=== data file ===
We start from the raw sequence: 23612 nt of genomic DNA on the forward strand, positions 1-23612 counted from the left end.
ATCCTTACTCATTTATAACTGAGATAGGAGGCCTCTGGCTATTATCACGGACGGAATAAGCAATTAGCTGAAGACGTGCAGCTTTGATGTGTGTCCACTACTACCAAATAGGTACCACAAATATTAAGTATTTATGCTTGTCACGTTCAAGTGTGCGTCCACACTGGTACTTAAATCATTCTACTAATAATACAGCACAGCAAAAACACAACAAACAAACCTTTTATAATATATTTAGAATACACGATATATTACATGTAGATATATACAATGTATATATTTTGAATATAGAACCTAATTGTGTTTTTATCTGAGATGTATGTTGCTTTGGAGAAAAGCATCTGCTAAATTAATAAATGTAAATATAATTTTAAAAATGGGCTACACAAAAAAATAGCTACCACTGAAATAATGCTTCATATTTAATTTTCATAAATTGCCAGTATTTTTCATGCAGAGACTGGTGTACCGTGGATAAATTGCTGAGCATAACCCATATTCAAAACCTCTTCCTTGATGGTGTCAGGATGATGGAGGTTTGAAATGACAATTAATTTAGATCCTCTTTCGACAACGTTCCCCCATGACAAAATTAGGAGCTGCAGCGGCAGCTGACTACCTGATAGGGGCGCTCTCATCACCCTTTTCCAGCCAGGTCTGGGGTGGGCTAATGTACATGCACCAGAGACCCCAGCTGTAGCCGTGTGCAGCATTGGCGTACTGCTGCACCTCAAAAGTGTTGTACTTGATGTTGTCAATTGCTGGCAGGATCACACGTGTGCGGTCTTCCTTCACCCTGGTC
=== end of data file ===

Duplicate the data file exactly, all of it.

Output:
We start from the raw sequence: 23612 nt of genomic DNA on the forward strand, positions 1-23612 counted from the left end.
ATCCTTACTCATTTATAACTGAGATAGGAGGCCTCTGGCTATTATCACGGACGGAATAAGCAATTAGCTGAAGACGTGCAGCTTTGATGTGTGTCCACTACTACCAAATAGGTACCACAAATATTAAGTATTTATGCTTGTCACGTTCAAGTGTGCGTCCACACTGGTACTTAAATCATTCTACTAATAATACAGCACAGCAAAAACACAACAAACAAACCTTTTATAATATATTTAGAATACACGATATATTACATGTAGATATATACAATGTATATATTTTGAATATAGAACCTAATTGTGTTTTTATCTGAGATGTATGTTGCTTTGGAGAAAAGCATCTGCTAAATTAATAAATGTAAATATAATTTTAAAAATGGGCTACACAAAAAAATAGCTACCACTGAAATAATGCTTCATATTTAATTTTCATAAATTGCCAGTATTTTTCATGCAGAGACTGGTGTACCGTGGATAAATTGCTGAGCATAACCCATATTCAAAACCTCTTCCTTGATGGTGTCAGGATGATGGAGGTTTGAAATGACAATTAATTTAGATCCTCTTTCGACAACGTTCCCCCATGACAAAATTAGGAGCTGCAGCGGCAGCTGACTACCTGATAGGGGCGCTCTCATCACCCTTTTCCAGCCAGGTCTGGGGTGGGCTAATGTACATGCACCAGAGACCCCAGCTGTAGCCGTGTGCAGCATTGGCGTACTGCTGCACCTCAAAAGTGTTGTACTTGATGTTGTCAATTGCTGGCAGGATCACACGTGTGCGGTCTTCCTTCACCCTGGTC